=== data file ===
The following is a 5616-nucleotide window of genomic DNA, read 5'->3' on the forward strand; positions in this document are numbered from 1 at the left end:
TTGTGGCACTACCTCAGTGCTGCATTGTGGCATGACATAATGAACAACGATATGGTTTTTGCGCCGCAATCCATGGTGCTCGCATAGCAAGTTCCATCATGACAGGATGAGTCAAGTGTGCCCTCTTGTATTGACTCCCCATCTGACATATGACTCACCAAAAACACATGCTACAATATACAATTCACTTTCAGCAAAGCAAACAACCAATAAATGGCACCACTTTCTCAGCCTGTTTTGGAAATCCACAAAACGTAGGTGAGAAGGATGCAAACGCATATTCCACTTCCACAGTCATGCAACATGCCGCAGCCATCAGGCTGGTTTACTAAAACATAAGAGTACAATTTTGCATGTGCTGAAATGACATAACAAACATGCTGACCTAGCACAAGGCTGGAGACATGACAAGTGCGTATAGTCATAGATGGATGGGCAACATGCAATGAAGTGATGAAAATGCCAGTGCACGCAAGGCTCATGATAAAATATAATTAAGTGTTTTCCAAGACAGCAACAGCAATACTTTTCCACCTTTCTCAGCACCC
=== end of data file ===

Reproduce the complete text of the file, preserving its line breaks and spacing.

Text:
The following is a 5616-nucleotide window of genomic DNA, read 5'->3' on the forward strand; positions in this document are numbered from 1 at the left end:
TTGTGGCACTACCTCAGTGCTGCATTGTGGCATGACATAATGAACAACGATATGGTTTTTGCGCCGCAATCCATGGTGCTCGCATAGCAAGTTCCATCATGACAGGATGAGTCAAGTGTGCCCTCTTGTATTGACTCCCCATCTGACATATGACTCACCAAAAACACATGCTACAATATACAATTCACTTTCAGCAAAGCAAACAACCAATAAATGGCACCACTTTCTCAGCCTGTTTTGGAAATCCACAAAACGTAGGTGAGAAGGATGCAAACGCATATTCCACTTCCACAGTCATGCAACATGCCGCAGCCATCAGGCTGGTTTACTAAAACATAAGAGTACAATTTTGCATGTGCTGAAATGACATAACAAACATGCTGACCTAGCACAAGGCTGGAGACATGACAAGTGCGTATAGTCATAGATGGATGGGCAACATGCAATGAAGTGATGAAAATGCCAGTGCACGCAAGGCTCATGATAAAATATAATTAAGTGTTTTCCAAGACAGCAACAGCAATACTTTTCCACCTTTCTCAGCACCC